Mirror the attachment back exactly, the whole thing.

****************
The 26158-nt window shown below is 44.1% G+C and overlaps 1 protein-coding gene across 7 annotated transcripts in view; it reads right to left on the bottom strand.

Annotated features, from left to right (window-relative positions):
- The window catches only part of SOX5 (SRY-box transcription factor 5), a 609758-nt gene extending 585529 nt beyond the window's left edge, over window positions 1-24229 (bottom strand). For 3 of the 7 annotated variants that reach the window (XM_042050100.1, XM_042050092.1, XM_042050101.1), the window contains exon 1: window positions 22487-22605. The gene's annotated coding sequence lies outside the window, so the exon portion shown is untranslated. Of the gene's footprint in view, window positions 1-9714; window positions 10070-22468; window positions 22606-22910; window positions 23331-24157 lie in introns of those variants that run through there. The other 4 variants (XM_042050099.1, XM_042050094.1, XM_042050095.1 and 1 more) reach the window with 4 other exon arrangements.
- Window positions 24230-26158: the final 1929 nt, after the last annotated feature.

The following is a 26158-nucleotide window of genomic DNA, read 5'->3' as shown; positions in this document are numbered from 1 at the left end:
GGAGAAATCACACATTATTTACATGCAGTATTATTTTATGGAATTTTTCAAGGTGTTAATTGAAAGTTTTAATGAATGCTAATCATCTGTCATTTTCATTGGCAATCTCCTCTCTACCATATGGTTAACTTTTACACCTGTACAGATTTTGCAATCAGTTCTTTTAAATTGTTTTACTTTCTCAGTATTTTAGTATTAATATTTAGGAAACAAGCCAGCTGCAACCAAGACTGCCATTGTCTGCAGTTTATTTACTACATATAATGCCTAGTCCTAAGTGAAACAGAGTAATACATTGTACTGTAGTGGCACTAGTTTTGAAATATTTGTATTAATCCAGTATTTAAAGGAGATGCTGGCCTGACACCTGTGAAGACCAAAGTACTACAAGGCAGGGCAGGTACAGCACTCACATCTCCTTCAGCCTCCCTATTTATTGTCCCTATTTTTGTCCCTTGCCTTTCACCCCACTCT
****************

The 26158-nt window shown below is 44.1% G+C and overlaps 1 protein-coding gene across 7 annotated transcripts in view; it reads right to left on the bottom strand.

Annotated features, from left to right (window-relative positions):
- The window catches only part of SOX5 (SRY-box transcription factor 5), a 609758-nt gene extending 585529 nt beyond the window's left edge, over window positions 1-24229 (bottom strand). For 3 of the 7 annotated variants that reach the window (XM_042050100.1, XM_042050092.1, XM_042050101.1), the window contains exon 1: window positions 22487-22605. The gene's annotated coding sequence lies outside the window, so the exon portion shown is untranslated. Of the gene's footprint in view, window positions 1-9714; window positions 10070-22468; window positions 22606-22910; window positions 23331-24157 lie in introns of those variants that run through there. The other 4 variants (XM_042050099.1, XM_042050094.1, XM_042050095.1 and 1 more) reach the window with 4 other exon arrangements.
- Window positions 24230-26158: the final 1929 nt, after the last annotated feature.

The following is a 26158-nucleotide window of genomic DNA, read 5'->3' as shown; positions in this document are numbered from 1 at the left end:
GGAGAAATCACACATTATTTACATGCAGTATTATTTTATGGAATTTTTCAAGGTGTTAATTGAAAGTTTTAATGAATGCTAATCATCTGTCATTTTCATTGGCAATCTCCTCTCTACCATATGGTTAACTTTTACACCTGTACAGATTTTGCAATCAGTTCTTTTAAATTGTTTTACTTTCTCAGTATTTTAGTATTAATATTTAGGAAACAAGCCAGCTGCAACCAAGACTGCCATTGTCTGCAGTTTATTTACTACATATAATGCCTAGTCCTAAGTGAAACAGAGTAATACATTGTACTGTAGTGGCACTAGTTTTGAAATATTTGTATTAATCCAGTATTTAAAGGAGATGCTGGCCTGACACCTGTGAAGACCAAAGTACTACAAGGCAGGGCAGGTACAGCACTCACATCTCCTTCAGCCTCCCTATTTATTGTCCCTATTTTTGTCCCTTGCCTTTCACCCCACTCT